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Cheat Sheet: Moving up to Intermediate Japanese with a New Verb Ending

GaijinPot offers advice for moving from the ない (not) to the ず (not doing) suffix — and helps you ti answer trick test questions in the process.

By 3 min read

A common joke in the foreign community in Japan is that you know that you have achieved the jump from beginner to beginner-intermediate Japanese when わたし changes to ぼく. Even though 私 and 僕 have the same meaning, for Japanese people in most casual occasions 私 is too formal and 僕 (or better yet, not using either) is more commonly used.

Perhaps the jump from beginner-intermediate to intermediate reading happens when learners get used to the ~ず endings. For people studying for the JLPT 2 or JLPT 3, it’s worth learning ~ず so that you can tackle the tricky reading of opinion pieces using this grammar form that crop up in exams. For the op-ed, the examiners search the web looking for the most bizarre or terrible opinions they can find to turn into questions for the exam.

As a general rule ~ず is equivalent to the ~ない ending. Therefore かない (will not go) would become 行かず and べない (do not eat) becomes 食べず. Be careful, as する changes to せず (or occasionally さず) instead of しず and る (to come) changes to 来ず instead of きず, so don’t get confused.

Once you have gotten used to the basic form, the first grammar form that is useful to learn is ~ずに which links two concepts to mean that you don’t do A, but do B instead. So if A is, for example, テレビをず (to not watch TV) and B is 勉強べんきょうする (I study), the sentence becomes: テレビを見ずに勉強した (without watching any television, I studied).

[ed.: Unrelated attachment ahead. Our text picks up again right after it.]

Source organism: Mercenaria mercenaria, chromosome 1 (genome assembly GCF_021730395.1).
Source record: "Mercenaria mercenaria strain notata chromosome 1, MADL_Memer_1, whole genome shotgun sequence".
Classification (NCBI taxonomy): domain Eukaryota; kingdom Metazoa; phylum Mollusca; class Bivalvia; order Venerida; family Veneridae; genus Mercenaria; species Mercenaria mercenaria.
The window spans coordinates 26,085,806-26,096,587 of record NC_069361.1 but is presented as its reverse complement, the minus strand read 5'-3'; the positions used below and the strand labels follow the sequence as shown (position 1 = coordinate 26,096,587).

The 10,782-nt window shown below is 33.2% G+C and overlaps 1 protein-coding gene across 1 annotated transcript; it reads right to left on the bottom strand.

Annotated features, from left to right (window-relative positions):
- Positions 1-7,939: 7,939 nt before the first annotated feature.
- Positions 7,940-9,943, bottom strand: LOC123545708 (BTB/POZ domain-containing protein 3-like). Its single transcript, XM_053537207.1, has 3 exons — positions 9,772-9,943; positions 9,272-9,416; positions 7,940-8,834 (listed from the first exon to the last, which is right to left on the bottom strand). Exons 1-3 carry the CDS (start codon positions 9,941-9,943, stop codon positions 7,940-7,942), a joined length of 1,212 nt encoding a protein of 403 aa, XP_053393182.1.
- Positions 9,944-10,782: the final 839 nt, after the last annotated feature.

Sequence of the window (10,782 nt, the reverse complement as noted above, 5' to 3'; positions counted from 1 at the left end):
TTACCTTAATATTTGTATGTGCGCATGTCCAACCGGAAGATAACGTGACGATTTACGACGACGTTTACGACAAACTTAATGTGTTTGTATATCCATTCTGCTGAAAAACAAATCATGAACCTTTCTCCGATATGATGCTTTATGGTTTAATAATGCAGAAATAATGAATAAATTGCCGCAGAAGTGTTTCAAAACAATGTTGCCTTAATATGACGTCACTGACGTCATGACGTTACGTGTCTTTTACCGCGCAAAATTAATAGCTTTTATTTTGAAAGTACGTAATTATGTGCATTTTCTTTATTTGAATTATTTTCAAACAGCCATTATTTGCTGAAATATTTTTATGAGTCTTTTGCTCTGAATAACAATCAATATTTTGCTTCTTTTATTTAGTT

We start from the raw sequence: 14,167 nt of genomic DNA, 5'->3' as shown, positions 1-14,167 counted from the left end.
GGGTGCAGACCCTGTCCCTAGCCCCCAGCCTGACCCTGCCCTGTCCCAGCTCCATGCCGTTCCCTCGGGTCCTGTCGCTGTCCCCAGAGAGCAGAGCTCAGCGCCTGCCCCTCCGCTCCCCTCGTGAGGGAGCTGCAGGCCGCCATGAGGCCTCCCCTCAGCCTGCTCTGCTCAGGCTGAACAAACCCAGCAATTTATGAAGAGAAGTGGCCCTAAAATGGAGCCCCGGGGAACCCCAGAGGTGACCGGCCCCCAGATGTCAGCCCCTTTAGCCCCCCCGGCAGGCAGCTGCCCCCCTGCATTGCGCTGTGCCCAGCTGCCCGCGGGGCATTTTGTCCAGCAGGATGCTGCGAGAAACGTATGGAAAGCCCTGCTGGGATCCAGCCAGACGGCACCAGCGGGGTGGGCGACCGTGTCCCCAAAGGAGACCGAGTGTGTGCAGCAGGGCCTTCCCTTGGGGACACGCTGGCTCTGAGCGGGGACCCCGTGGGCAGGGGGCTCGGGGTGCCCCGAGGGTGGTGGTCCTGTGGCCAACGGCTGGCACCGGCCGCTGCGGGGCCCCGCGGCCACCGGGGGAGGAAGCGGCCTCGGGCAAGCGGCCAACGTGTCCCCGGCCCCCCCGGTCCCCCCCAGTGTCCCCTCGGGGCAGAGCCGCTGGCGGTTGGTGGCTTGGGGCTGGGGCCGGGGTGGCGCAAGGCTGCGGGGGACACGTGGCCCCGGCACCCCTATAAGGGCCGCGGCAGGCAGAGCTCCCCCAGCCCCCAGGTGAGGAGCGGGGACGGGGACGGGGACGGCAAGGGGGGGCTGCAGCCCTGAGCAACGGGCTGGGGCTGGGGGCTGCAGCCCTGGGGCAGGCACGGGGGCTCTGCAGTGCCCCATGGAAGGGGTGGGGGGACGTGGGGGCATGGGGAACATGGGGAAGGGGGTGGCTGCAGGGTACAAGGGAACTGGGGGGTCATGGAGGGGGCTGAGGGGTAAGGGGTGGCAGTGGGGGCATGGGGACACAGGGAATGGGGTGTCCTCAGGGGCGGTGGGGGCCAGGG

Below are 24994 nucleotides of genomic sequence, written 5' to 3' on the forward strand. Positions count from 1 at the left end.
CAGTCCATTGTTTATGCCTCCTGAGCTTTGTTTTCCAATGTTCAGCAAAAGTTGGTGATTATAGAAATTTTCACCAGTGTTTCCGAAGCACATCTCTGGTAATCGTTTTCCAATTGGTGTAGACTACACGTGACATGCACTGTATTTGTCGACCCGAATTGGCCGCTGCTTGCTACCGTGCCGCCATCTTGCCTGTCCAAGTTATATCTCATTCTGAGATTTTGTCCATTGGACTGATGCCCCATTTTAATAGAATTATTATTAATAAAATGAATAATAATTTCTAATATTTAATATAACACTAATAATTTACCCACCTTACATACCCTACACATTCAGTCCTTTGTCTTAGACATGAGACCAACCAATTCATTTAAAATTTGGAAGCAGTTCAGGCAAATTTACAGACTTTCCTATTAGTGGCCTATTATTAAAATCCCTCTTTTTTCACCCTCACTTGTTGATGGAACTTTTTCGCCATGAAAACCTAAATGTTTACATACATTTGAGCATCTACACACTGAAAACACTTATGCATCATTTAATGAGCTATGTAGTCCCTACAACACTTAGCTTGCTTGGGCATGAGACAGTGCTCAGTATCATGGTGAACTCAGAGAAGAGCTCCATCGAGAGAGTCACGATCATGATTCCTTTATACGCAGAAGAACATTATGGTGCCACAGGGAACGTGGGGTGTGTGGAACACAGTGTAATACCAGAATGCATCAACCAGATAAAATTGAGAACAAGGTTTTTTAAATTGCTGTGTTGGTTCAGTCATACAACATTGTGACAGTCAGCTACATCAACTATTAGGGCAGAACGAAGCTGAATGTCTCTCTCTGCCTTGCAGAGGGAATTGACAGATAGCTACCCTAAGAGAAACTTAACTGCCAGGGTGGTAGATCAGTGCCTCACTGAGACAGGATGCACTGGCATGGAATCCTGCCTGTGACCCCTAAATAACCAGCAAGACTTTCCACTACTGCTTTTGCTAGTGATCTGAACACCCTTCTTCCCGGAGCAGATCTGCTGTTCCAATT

Perhaps the jump from beginner-intermediate to intermediate reading happens when learners get used to the ~ず endings.

Other examples include: かれわずにかえった (without saying anything, he went home), 信号しんごうを見ずにみちわたるとあぶない (crossing the road without looking at the signal is dangerous) and 連絡れんらくせずに会社かいしゃやすむ (absent from work without contacting the company).

Another common point is ~ず plus にいる which means to continue to not do something. Some very common uses of this grammar point are おさけまずにいる (I am drinking no alcohol) and にくべずにいる (I am not eating meat).

A more complicated form for the more advanced students is: ~ずにいられない (I can’t help but do), which you will sometimes also see as ~ずにはいられない. A good example of this is あいさずにはいられない (I can’t stop loving) something considered so romantic that the song Elvis Presley made famous (“Can’t Help Falling in Love”) was re-titled “I Can’t Help Falling in Love with You” in Japan. The reverse of this can be heard after someone has suffered a tragedy: かなしまずにいられない (I can’t help but feel sorrow).

A similar form is ~ずにすむ, which means that without doing something everything will turn out fine anyway. Maybe someone sees your socks with all the incredible holes and decides to buy you a new pair out of the goodness of their heart (ahem, totally speaking from experience), you might say よかった、あたらしいくつしたをかわずにすむ (thank goodness, now I don’t need to buy new socks) or if you found a cheap apartment that was similar to the expensive one that you were about to rent you might say たかいアパートをレンタルせずにすむ (I don’t have to rent that expensive apartment).

A popular one for exams is ~ずにおく which means that you don’t do something any more. Splitting up with your partner might make you write 彼女かのじょのメールをまずにおく (I don’t read her emails anymore). Want to keep a secret? You might consider the similar なにわずにおく (I won’t say anything any more).

One if the reasons why people may not have come across this form is that it is most commonly found in written material. However, you will occasionally hear it said as a way to make a sentence easier to say. Now that you know this little tip, listen out for it in exams as it often comes up as a way to test learners.

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